It’s no secret that the past couple of weeks have been hot in Delaware County.
While Oklahomans tend to expect this type of weather in mid-summer, it is still hard to take and can be deadly.
An excessive heat warning remains in effect for Delaware County until 10 p.m. Friday, and residents are urged to exercise caution and stay as cool as possible.
Afternoon heat indexes are predicted to climb into the 105 to 110 degrees range each afternoon.
And overnight lows of 75 to 80 degrees will provide little relief. The combination of hot temperatures and high humidity will combine to create a dangerous situation in which heat illnesses are possible.
Delaware County Emergency Management Director Robert Real said the most important thing for residents to remember is not to overexert themselves when working outside.
“Know your limitations,” Real warned. “If you have to work in the heat, take it slow and easy.”
He said it is especially important for people who are working outside to make sure that someone else is watching them or, at the very least, knows where they are.
“Someone needs to be able to find you if you should happen to collapse in the heat,” he said.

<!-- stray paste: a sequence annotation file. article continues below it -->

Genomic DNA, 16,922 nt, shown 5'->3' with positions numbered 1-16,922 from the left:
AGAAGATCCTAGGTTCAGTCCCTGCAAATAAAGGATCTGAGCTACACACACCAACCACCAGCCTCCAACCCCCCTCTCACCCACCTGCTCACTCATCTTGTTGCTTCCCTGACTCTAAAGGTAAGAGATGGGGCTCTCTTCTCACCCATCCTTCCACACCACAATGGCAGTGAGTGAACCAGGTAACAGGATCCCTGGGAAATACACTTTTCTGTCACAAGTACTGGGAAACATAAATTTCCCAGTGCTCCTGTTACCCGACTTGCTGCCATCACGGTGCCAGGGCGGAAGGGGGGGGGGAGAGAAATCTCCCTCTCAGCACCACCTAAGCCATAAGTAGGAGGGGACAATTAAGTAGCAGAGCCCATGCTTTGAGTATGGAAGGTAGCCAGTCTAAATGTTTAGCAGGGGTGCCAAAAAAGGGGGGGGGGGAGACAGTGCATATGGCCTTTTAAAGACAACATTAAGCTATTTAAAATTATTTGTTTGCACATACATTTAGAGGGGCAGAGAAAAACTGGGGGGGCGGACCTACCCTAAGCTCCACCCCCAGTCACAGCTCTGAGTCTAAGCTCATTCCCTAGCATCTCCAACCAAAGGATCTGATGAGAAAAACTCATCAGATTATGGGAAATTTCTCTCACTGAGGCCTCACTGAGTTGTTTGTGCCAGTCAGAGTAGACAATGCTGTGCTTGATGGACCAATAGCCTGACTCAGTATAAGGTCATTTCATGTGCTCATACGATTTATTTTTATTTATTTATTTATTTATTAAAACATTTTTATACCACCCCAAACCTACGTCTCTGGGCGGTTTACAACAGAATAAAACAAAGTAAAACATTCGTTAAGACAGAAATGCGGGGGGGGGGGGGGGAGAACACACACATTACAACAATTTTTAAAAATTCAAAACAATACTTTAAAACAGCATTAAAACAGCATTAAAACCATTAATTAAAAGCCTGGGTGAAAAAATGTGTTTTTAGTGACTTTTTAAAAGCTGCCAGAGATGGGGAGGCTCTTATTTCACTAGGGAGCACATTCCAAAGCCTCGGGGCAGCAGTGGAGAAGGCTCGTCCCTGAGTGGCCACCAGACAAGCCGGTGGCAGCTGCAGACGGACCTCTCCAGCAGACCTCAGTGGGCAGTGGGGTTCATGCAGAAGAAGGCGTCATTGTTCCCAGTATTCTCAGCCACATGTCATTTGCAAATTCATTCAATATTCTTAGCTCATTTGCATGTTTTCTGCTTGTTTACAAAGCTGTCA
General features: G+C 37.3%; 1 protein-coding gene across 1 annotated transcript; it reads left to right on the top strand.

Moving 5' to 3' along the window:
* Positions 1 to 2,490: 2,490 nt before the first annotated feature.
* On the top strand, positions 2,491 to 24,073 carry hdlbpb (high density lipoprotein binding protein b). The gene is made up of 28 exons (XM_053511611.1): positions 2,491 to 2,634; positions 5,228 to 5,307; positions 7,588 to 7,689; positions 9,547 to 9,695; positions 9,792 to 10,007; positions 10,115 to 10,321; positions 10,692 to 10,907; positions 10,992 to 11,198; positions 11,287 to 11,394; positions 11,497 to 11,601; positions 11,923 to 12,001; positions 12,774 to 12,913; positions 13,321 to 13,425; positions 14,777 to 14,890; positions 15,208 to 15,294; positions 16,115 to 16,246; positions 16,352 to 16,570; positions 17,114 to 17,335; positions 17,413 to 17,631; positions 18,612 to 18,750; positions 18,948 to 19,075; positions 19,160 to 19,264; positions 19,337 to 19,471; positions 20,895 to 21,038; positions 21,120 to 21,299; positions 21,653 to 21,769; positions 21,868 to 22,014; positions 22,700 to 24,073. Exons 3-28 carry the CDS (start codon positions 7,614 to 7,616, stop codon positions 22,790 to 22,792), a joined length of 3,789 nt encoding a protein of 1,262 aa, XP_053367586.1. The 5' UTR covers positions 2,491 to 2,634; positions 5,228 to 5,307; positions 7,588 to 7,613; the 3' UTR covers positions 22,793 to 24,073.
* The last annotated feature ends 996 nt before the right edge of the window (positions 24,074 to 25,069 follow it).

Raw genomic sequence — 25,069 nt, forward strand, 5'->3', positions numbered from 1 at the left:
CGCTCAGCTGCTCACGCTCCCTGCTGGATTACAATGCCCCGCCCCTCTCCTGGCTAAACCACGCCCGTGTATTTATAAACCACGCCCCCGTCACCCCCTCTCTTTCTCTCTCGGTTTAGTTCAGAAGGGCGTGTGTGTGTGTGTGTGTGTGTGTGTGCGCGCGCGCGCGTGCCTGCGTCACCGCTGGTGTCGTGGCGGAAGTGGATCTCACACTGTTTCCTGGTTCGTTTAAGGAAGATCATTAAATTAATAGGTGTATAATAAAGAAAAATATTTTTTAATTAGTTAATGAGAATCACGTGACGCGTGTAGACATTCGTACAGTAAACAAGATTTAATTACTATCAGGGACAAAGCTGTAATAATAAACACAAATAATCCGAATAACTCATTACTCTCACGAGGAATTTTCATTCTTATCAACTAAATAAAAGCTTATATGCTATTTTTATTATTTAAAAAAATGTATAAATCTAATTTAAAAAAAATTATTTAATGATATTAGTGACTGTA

He said people who are caring for young children also need to use extra caution.
“Kids get dehydrated faster because they just run around and play without thinking twice. They don’t know they can get dehydrated,” Real explained. “Make sure they have sunscreen and plenty of water to drink.”
He said babies are especially susceptible to the heat because they can’t speak to let people know how they are feeling.
Real said another issue that people don’t commonly think about is going from air conditioning to extreme heat and back again.
“Changing from hot to cool to hot can cause fatigue as well,” he noted.
He advised keeping air conditioning temperatures moderate, rather than turning up the cool air too high so that the temperature change is not so extreme when you go outside.
County residents are reminded to check on their neighbors, especially the elderly, and make sure there is plenty of shade and fresh drinking water for outdoor pets.
Grove EMS Director Jeff Dozier said that during the heat wave of the past couple of weeks Grove EMS has only answered one call for heat-related illness.
“That’s odd for how hot it’s been,” Dozier said. “I guess people are here are used to this kind of heat.”
The other threat this time of year is severe weather.
Although Grove hasn’t seen significant severe weather in the past few weeks, a storm that blew through Wyandotte last Friday caused widespread damage to the rural area.
The National Weather Service indicated no tornado had touched down in the area, however power poles were reportedly broken in half and many trees were downed around 6:30 Friday evening.
Many residents in the area were without power for more than 12 hours. The next chance for severe weather will develop Saturday, according to the NWS.